Yet for every example of a company trying to moderate their affiliation with controversial issues, there is a new example of a CEO sinking deeper into political scuffles.

Last year, Goya Foods became a political lightning rod after its chief executive, Robert Unanue, became a staunch supporter of Mr. Trump. Some Boycotted Latinos the brand, while Republicans rallied around it.

John Schnatter, the founder of Papa John’s International, was ousted from the pizza chain he founded after uttering a racist insult on a corporate conference call. He recently called Upon leaving the company, he began “a crucifixion”, blaming “the progressive left elite” for his downfall.

Kenneth I. Chenault, the former chief executive of American Express and one of the black business leaders who have led companies’ response to a wave of restrictive voting rights laws this year, recently said that he was not moved by appeals to directors general to stay out of politics and he considered it his duty to continue to speak out on issues in which he believed.

“We can have partisan disagreements,” he said. noted. “What we need to align ourselves with as a country are the core values ​​and principles that we will stand up for. “

Figuring out when to speak up and when to remain silent is one of the most difficult calculations for leaders today. Be silent about a given issue, and passionate employees and customers might accuse the company of insensitivity. Engage in a public debate on a partisan topic, and opposing party members may accuse the brand of playing politics.

“How do you determine what is important to your stakeholders? Said Tim Ryan, US chairman of PwC, the accounting and consulting firm. “They are trying to figure this out. What is important to my employees, clients and investors? “

Research shows that the public increasingly expects business leaders to speak out. Edelman, the public relations firm, regularly asks people about the role of business in politics and this year found that 86 percent of people questioned expect business leaders to make a public commitment to major societal issues.

Yet, as brands have discovered too often in recent years, it can lead to boycott calls, deadly social media battles, and distracted work forces.

When Coca-Cola CEO James Quincey launched into the debate over a new election law in Georgia, no one was happy. Democrats who opposed the legislation accused Mr. Quincey of doing too little, too late; Republicans who supported the new law were furious when he said anything.

It was the kind of dead end situation the leaders tried to avoid at all costs, and yet Mr. Quincey had no choice but to engage. Even before he spoke, protesters in Atlanta were calling on the company to get involved and social media was abuzz with questions about what Coca-Cola, one of the city’s largest employers, would do.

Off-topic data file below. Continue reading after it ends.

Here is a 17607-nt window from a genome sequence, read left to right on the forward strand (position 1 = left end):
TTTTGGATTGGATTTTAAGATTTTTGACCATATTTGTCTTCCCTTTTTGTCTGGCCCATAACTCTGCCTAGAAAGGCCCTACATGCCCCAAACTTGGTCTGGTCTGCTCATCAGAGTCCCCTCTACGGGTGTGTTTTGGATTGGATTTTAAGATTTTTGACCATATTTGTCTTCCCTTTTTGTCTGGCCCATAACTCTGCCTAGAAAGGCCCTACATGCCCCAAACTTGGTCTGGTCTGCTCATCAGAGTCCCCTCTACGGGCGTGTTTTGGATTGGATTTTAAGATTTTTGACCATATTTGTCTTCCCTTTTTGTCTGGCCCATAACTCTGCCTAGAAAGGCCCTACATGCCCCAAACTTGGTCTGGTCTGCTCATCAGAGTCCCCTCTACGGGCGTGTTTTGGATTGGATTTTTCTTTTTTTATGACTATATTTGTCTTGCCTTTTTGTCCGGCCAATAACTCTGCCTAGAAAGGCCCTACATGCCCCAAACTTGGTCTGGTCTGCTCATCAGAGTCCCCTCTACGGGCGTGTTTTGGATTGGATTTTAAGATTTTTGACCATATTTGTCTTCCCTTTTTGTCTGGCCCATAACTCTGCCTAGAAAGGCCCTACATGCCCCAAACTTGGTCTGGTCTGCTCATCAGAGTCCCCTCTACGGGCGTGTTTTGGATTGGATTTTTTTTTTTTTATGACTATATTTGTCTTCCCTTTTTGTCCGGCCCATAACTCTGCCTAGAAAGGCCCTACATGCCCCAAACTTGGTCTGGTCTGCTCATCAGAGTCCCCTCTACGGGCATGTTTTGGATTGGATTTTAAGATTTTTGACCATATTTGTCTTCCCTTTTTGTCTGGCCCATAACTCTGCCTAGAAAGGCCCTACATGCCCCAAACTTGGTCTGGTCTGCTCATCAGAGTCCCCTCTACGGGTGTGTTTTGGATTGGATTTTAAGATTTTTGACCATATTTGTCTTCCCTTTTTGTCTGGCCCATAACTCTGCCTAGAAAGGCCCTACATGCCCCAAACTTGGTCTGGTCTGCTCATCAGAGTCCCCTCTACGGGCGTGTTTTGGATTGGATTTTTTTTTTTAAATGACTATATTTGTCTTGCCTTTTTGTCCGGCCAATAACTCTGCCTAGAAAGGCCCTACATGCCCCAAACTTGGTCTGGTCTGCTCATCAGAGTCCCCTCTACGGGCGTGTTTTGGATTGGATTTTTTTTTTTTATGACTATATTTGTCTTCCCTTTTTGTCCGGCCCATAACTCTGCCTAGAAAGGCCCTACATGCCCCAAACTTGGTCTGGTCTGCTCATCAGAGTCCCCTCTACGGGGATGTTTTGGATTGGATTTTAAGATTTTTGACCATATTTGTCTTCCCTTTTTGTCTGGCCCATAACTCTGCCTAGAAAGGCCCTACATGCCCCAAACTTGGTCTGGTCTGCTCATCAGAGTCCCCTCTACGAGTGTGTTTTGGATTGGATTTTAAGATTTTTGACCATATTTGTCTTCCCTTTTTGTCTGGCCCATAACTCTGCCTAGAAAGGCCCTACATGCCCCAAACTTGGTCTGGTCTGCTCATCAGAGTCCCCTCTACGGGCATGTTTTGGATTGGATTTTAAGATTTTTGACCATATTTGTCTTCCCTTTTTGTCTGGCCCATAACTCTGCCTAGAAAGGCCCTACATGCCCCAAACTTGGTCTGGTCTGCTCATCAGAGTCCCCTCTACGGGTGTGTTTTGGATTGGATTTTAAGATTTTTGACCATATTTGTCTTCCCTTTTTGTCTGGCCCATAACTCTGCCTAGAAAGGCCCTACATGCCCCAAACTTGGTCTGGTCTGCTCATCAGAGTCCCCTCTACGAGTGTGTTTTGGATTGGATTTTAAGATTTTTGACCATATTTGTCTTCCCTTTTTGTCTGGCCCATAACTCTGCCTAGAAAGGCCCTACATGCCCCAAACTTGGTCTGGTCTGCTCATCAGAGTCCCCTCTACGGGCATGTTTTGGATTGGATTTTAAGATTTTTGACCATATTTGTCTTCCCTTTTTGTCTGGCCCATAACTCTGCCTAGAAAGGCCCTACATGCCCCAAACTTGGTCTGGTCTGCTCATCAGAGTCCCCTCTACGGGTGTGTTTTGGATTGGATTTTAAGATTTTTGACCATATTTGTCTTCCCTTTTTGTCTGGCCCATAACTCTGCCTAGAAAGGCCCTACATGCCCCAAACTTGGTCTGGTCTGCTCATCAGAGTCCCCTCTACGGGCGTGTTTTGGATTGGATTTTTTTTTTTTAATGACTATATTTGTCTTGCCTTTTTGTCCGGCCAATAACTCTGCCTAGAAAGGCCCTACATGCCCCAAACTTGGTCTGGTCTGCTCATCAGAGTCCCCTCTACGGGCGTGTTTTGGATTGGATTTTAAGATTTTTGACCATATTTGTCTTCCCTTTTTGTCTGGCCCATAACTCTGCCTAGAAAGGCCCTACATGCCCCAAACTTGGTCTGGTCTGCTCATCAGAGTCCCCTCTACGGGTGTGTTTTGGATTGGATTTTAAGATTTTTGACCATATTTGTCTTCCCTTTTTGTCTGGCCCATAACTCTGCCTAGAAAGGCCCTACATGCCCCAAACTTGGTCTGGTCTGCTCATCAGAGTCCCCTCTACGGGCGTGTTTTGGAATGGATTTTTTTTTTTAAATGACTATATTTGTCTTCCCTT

And while many business boycotts fail after a few news cycles, consumers are increasingly willing to vote with their money. Almost two-thirds of consumers around the world are willing to support or avoid businesses because of their positions on political or social issues, according to Edelman.

There is always a chance that the political waters will calm down, that the toxic partisanship that is gripping this country will abate, that Americans will find common cause in a new era of bipartisan courtesy. If this unlikely development were to occur, companies might be able to gracefully extricate themselves from the heated debates on the big issues of the day.

More likely is a world where executives and the companies they run are increasingly affiliated with one party or the other. When Mr. Trump ran for office, news sites feverishly followed which leaders supported his campaign and which sided with Joe Biden. In the months following the Jan.6 uprising on the U.S. Capitol, research groups identified companies that donate to Republicans who voted against certification of Electoral College results.

Darren Walker, chief executive of the Ford Foundation and director of several large companies, said the future shape of CEO activism could, in a way, depend on who is in charge two decades from now. . Greater diversity at the highest levels of business, Walker said, would almost certainly lead companies to take more aggressive positions on issues that mattered to members of those communities.

“If in 20 years the Fortune 500 has dozens of people of color and women as CEOs,” he said, “if there are boards and committees that are diverse, I think that’s is a categorical yes that businesses will be more engaged.

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Newsrust - US Top News: Red Marks and Blue Marks: Is Hyper-partisanship Happening for American Businesses?
Red Marks and Blue Marks: Is Hyper-partisanship Happening for American Businesses?
Newsrust - US Top News